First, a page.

When it came to history painting, Saul first thought locally, then globally. Living in California in the 1960s, during the draconian governorship of Ronald Reagan, Saul depicted Reagan and his policies with “scatological vehemence” in works such as Government of California, according to Cameron. Saul also protested the Vietnam War, while simultaneously depicting the war crimes of American soldiers. “There are no heroes in his paintings, no victories, no coronations, no causes for inspiration or spiritual uplift,” Duncan writes of Saul’s unique brand of history painting. Some of Saul’s take on modern society’s accepted level of madness comes from the sensibility and visual style of Mad Magazine, especially the art of Basil Wolverton. The relentless irreverence of Mad Magazine, aimed at an “immature” audience, informs Saul’s work in that he refuses to grow up if that means growing comfortable with injustice in any form, especially passive acceptance. “I feel completely relaxed in rebellion,” Saul tells Robert Storr in the extended interview in the catalogue. In works such as Columbus Discovers America (above), Saul “has developed a style dedicated to the dystopian reversal of all ideals—a comic-book grand manner,” Duncan believes. For those growing up on the rebellion of comic books and their “ugly” style, Saul’s work reveals a whole new way of seeing the world as an adult through the eyes of a perpetually angry young man.

Peter Saul, Cold Sweat, 1999; Acrylic on canvas, 55 ¼ x 66 3/4 inches (140.3 x 169.5 cm); Private collection, New York; courtesy David Nolan Gallery, New York.

Saul, of course, is no longer a young man. Cold Sweat (above) shows an aging figure coming to terms with the limits of his physicality. As Cameron points out, Cold Sweat presents “the eruption of the body’s interior fluids as a problem in social etiquette for those who are viewing from the outside, while discounting the genuine agony of the poor aging slob who cannot control the workings of his own body.” Similarly, Saul’s work remains uncomfortable for everyone, including himself in terms of a failure to achieve much recognition in the art world. “The professional art world seemed to me like working in an office building,” Saul says of his early days and his choice to buck the system. Works such as Double de Kooning Ducks and Donald Duck on Toilet Descending a Soft Watch spoof, respectively, Willem de Kooning, Walt Disney, Marcel Duchamp, and Salvador Dali, just a few of the art history targets Saul set his sights on. Saul never asks for acceptance by the art world, knowing that none would be coming and not really wanting it if it did. By adopting a brightly colored, cartoonish style, Saul circumvents all art world apparatus and speaks directly to the viewer, which, as Cameron writes, “is another way of saying to the critical establishment that while [Saul] may care about its judgments, he will always behave as if he has risen above them.” Saul prefers to sweat out the judgment of history, bathing in the knowledge that he remained true to himself throughout.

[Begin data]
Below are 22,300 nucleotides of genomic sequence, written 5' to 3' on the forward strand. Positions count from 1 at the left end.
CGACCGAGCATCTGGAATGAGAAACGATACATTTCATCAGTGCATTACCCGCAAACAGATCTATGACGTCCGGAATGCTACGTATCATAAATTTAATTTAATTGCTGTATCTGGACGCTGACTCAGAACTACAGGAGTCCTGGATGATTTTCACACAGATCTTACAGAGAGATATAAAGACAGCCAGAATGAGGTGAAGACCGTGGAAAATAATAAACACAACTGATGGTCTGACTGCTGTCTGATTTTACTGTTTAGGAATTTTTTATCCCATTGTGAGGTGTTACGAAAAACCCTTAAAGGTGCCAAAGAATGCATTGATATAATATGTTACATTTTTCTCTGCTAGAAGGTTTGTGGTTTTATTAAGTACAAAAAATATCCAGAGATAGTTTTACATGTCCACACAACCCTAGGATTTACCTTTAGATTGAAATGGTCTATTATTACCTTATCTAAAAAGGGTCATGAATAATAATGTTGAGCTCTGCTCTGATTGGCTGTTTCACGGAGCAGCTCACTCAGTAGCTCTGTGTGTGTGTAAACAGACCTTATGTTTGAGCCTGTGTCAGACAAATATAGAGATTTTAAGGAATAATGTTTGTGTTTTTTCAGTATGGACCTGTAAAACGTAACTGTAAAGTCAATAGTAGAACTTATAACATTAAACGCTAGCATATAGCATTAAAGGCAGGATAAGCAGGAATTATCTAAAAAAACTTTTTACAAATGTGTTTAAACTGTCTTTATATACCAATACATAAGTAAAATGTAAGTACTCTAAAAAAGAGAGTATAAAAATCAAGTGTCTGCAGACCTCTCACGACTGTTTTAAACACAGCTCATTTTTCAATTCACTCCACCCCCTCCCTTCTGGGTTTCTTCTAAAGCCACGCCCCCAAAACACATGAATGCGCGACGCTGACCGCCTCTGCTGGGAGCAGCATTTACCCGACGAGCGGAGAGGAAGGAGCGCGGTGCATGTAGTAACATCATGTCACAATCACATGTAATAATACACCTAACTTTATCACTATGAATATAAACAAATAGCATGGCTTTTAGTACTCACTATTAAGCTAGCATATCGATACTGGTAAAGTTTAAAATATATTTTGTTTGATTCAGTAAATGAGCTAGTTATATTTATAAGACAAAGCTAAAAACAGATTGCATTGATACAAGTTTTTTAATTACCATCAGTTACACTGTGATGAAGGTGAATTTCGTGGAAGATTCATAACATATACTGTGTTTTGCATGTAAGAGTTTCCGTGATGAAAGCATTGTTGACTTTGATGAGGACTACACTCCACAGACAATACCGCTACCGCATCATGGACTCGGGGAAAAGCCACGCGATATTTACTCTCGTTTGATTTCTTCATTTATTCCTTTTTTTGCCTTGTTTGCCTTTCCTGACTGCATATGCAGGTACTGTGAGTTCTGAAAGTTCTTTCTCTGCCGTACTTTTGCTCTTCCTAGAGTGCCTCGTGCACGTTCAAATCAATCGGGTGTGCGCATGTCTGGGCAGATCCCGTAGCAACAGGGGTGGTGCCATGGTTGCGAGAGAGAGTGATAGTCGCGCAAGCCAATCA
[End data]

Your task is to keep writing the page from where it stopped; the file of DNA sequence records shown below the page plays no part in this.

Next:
Peter Saul, Bush at Abu Ghraib, 2006; Acrylic on canvas 78 x 90 inches (198.1 x 228.6 cm); Hall Collection.
“There’s a tremendous need to be not seen as a racist, not seen as a sexist,” Saul tells Storr. “So I want to make sure I am seen as those things.” Even in his seventies, Saul still steps on toes. Bush at Abu Ghraib (above), reminds us “that nothing that can be summoned from the dregs of the individual creative imagination is anywhere near as terrible as the actual horrors taking place right now, in our name, somewhere on the opposite side of the planet.” Saul paints “ugly,” but in the “ugly” tradition of Goya, William Hogarth, William Blake, and others who step outside of the parameters of acceptance to reject a world. Dan Cameron, Michael Duncan, and Robert Storr’s Peter Saul and the accompanying exhibition introduce us to an artist who has been under our noses all along, saying all the things we should have been saying, and quietly waiting for a moment of understanding if not acceptance on his own terms and not those of the art world or society at large. This catalogue and exhibition are as much a blessing and a gift upon us as they are upon Saul, the real original maverick.

[Many thanks to the Pennsylvania Academy of the Fine Arts for providing me with a review copy of Dan Cameron, Michael Duncan, and Robert Storr’s Peter Saul and for the images above from the exhibition.]